The motion before us poses a dilemma. We do not have the kind of process that is needed, one based on respect and on genuinely carving out a joint future. The need for that process to get underway remains as urgent as ever.
CharlottetownStatements By Members
Shawn Murphy Liberal Hillsborough, PE
Madam Speaker, I rise today to inform the House that Charlottetown, Prince Edward Island will proudly welcome Canadians from coast to coast to coast this Canada Day with the largest planned celebrations outside of the nation's capital.
The CBC in co-operation with the Prince Edward Island Capital Commission will produce a spectacular stage show on the historic Charlottetown waterfront. This location is only steps away from where our founding fathers landed in 1864.
The show will be broadcast as part of a live CBC network special highlighting the best in Canadian entertainment and the history and pride that Charlottetown has to offer. As the birthplace of Canada, Charlottetown is truly honoured to have the opportunity to host this event.
I encourage all Canadians to join with myself, my family and the residents of the Charlottetown area on this Canada Day.
EducationStatements By Members
Werner Schmidt Canadian Alliance Kelowna, BC
Madam Speaker, it is with pride that I rise today to honour the outstanding contribution to education of both teachers and students in the riding of Kelowna, British Columbia.
Bradley Talbot and Douglas Grunert, teachers at Rutland Senior Secondary School, received the prestigious Prime Minister's Award for Teaching Excellence. Christine Letourneau and Leona Géber, teachers at Shannon Lake Elementary School in Westbank, were awarded Certificates of Achievement, joining a select 50 teachers across Canada.
Students also made their mark. Landon Bailey of Mount Boucherie Secondary School, Chris Pisesky of Kelowna Senior Secondary, and Patrick Wilson of Immaculata Regional High School were awarded Millennium Excellence Awards for showing outstanding achievement in academics, community service, leadership and innovation.
On behalf of the constituents of Kelowna I wish to congratulate the recipients. Our communities benefit greatly from their commitment to excellence.
Guy HuotStatements By Members
Claude Duplain Liberal Portneuf, QC
Madam Speaker, Guy Huot died on Sunday after suffering a cerebral hemorrhage. This is sad news for Canadians and for the musical world.
Guy Huot was originally from Ottawa, where he began his great musical adventure. Youth and Music Canada, the Canada Council for the Arts and the National Arts Centre can attest to the talent, commitment and intelligence of Guy Huot.
Later on, Guy Huot was attracted to the international scene. Among other responsibilities, he managed, with passion and imagination, UNESCO's International Music Council. This great Canadian shared with the whole world his passion for music of all types.
Unfortunately, he left us. On this sad day, my colleagues and I wish to express our sincere condolences to the family and friends of Guy Huot. Rest assured that he will have is own place in musical history.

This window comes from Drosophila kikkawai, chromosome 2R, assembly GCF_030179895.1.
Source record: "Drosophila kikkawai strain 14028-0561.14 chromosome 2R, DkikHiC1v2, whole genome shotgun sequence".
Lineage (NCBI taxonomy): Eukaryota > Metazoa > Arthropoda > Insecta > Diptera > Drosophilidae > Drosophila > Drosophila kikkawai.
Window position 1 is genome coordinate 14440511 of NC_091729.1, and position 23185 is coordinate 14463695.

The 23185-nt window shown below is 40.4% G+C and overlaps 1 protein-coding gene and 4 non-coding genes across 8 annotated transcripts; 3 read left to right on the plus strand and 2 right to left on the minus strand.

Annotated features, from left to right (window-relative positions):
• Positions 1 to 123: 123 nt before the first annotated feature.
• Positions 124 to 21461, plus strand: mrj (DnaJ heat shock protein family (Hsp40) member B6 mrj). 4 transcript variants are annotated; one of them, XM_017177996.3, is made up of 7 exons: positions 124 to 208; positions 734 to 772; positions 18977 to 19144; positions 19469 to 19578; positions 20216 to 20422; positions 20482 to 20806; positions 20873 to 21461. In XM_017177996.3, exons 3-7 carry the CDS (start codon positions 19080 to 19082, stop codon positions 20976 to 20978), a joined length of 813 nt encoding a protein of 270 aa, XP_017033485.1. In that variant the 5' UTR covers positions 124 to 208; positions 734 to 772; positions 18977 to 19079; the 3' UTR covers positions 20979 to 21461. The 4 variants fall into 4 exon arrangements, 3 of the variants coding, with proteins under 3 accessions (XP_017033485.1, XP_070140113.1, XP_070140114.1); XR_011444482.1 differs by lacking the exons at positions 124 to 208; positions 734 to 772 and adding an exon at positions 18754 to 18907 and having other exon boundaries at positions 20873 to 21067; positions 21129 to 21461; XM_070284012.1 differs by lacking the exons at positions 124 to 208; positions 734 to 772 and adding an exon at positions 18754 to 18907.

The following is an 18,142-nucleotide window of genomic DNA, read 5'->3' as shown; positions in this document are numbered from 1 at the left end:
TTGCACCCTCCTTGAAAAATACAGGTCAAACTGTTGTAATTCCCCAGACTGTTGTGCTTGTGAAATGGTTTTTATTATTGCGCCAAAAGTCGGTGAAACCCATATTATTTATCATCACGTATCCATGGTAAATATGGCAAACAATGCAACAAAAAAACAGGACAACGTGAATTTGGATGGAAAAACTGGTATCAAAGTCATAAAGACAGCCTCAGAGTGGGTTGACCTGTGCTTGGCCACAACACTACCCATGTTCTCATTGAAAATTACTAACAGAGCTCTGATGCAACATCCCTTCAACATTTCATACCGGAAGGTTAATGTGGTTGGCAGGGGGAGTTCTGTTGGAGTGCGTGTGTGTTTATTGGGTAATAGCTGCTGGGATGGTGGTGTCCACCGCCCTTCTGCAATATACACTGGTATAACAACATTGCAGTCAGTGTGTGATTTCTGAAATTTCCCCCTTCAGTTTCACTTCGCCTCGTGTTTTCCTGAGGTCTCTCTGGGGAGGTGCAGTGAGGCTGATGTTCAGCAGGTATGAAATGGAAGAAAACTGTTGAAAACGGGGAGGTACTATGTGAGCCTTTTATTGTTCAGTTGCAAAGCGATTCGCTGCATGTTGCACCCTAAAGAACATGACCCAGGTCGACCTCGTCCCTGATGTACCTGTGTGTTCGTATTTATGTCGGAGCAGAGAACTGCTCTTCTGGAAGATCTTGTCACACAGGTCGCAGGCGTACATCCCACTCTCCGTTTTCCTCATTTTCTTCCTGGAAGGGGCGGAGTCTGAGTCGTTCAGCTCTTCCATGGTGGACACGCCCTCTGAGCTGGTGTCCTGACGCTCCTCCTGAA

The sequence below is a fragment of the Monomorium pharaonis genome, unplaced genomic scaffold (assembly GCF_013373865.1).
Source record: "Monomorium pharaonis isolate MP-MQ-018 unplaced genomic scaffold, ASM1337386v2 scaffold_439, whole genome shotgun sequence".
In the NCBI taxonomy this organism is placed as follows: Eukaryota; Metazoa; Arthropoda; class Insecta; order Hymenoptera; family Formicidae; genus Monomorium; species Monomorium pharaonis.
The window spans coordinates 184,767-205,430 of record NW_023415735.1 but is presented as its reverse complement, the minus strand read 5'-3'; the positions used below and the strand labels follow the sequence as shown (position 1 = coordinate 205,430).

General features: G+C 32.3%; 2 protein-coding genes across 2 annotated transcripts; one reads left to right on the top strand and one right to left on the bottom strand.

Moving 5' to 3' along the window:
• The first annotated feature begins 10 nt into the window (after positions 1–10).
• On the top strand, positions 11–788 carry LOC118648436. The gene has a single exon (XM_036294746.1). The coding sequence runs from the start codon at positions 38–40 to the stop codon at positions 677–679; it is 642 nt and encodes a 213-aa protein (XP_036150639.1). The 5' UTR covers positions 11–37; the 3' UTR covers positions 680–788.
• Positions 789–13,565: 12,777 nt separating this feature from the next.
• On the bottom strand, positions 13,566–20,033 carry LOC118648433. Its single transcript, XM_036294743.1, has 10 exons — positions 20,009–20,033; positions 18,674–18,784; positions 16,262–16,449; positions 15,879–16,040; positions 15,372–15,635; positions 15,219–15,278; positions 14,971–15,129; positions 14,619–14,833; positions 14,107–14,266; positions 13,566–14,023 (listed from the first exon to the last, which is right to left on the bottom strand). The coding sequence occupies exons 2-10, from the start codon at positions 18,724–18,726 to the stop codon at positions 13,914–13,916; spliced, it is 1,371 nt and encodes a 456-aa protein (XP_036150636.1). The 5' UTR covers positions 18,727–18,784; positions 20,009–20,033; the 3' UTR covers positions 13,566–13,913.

Millennium ScholarshipsStatements By Members
Andy Scott Liberal Fredericton, NB
Madam Speaker, I am pleased to rise today to congratulate nine more students who have been awarded millennium scholarships: Levene Drummond, Jessica Forsyth and Josh Cantor from Oromocto High School; Paricher Irani, Melissa Persaud, Laura Richard and Travis Saunders from Nathan and Nicholas' own Leo Hayes High School; William McIntyr from FHS, and Nicola Nadeau from École Sainte-Anne.
New Brunswick receives $7.3 million each year in millennium scholarships. In 1999-2000, 2,574 scholarships were a tangible demonstration of the federal government's continuing commitment to making post-secondary education more accessible.
I am pleased that these individuals have received financial support to help further their studies. They have made their families, their schools and our community proud.
Canadian Wheat BoardStatements By Members
Wayne Easter Liberal Malpeque, PE
Mr. Speaker, I call upon the minister responsible for the Canadian Wheat Board to reject recommendation 14 contained in the fifth report of the Standing Committee on Agriculture and Agri-Food. The recommendation, put forward without the support of the elected board of directors of the wheat board, would result in my view in the board's destruction.
The government has long been on record as supporting the Canadian Wheat Board and in fact passed legislation in 1996 for farmers, through an elected board, to have governance and manage their own affairs. Because of single desk selling as opposed to the open market, during the 2000-01 crop year alone the board ensured that grain producers received a $160 million higher return for wheat. Without the board these moneys would have gone to grain companies.
To agree with a proposal that would take money out of producers' pockets and give greater control to the railways and grain companies would be wrong. This recommendation must be rejected.
FisheriesStatements By Members
John Duncan Canadian Alliance Vancouver Island North, BC
Mr. Speaker, there is a ritual that occurs every year on the B.C. coast. Everyone involved in the recreational salmon fishery urges the DFO to announce its annual fishing plans early. Every year the department announces them late.
Dependent businesses are placed in an impossible situation where they must book summer clients without knowing the catch limits so they will not lose them to Alaska or other jurisdictions. In past years negative surprises from DFO have led to massive cancellations.